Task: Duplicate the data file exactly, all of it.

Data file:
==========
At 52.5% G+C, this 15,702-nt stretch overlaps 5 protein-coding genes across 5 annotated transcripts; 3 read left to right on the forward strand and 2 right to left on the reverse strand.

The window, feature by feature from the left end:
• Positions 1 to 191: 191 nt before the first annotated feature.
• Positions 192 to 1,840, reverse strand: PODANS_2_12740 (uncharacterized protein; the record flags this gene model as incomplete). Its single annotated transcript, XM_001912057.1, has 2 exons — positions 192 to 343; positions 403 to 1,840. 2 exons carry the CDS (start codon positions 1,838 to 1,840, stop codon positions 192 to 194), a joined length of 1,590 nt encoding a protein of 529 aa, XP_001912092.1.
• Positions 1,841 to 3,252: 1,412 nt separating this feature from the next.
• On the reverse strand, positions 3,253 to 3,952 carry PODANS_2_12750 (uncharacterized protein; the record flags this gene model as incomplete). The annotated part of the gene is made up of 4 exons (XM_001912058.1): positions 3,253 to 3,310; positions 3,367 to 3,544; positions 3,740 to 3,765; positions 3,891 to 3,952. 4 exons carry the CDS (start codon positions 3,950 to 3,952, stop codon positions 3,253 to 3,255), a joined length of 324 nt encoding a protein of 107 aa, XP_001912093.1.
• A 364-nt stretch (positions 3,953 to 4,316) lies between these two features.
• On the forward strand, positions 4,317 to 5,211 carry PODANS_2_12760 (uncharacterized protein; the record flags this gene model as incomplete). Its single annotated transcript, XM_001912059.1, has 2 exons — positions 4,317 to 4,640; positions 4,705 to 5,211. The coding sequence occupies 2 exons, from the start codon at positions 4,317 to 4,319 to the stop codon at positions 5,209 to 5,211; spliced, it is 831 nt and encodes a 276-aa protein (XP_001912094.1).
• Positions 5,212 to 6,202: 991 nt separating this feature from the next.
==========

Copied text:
At 52.5% G+C, this 15,702-nt stretch overlaps 5 protein-coding genes across 5 annotated transcripts; 3 read left to right on the forward strand and 2 right to left on the reverse strand.

The window, feature by feature from the left end:
• Positions 1 to 191: 191 nt before the first annotated feature.
• Positions 192 to 1,840, reverse strand: PODANS_2_12740 (uncharacterized protein; the record flags this gene model as incomplete). Its single annotated transcript, XM_001912057.1, has 2 exons — positions 192 to 343; positions 403 to 1,840. 2 exons carry the CDS (start codon positions 1,838 to 1,840, stop codon positions 192 to 194), a joined length of 1,590 nt encoding a protein of 529 aa, XP_001912092.1.
• Positions 1,841 to 3,252: 1,412 nt separating this feature from the next.
• On the reverse strand, positions 3,253 to 3,952 carry PODANS_2_12750 (uncharacterized protein; the record flags this gene model as incomplete). The annotated part of the gene is made up of 4 exons (XM_001912058.1): positions 3,253 to 3,310; positions 3,367 to 3,544; positions 3,740 to 3,765; positions 3,891 to 3,952. 4 exons carry the CDS (start codon positions 3,950 to 3,952, stop codon positions 3,253 to 3,255), a joined length of 324 nt encoding a protein of 107 aa, XP_001912093.1.
• A 364-nt stretch (positions 3,953 to 4,316) lies between these two features.
• On the forward strand, positions 4,317 to 5,211 carry PODANS_2_12760 (uncharacterized protein; the record flags this gene model as incomplete). Its single annotated transcript, XM_001912059.1, has 2 exons — positions 4,317 to 4,640; positions 4,705 to 5,211. The coding sequence occupies 2 exons, from the start codon at positions 4,317 to 4,319 to the stop codon at positions 5,209 to 5,211; spliced, it is 831 nt and encodes a 276-aa protein (XP_001912094.1).
• Positions 5,212 to 6,202: 991 nt separating this feature from the next.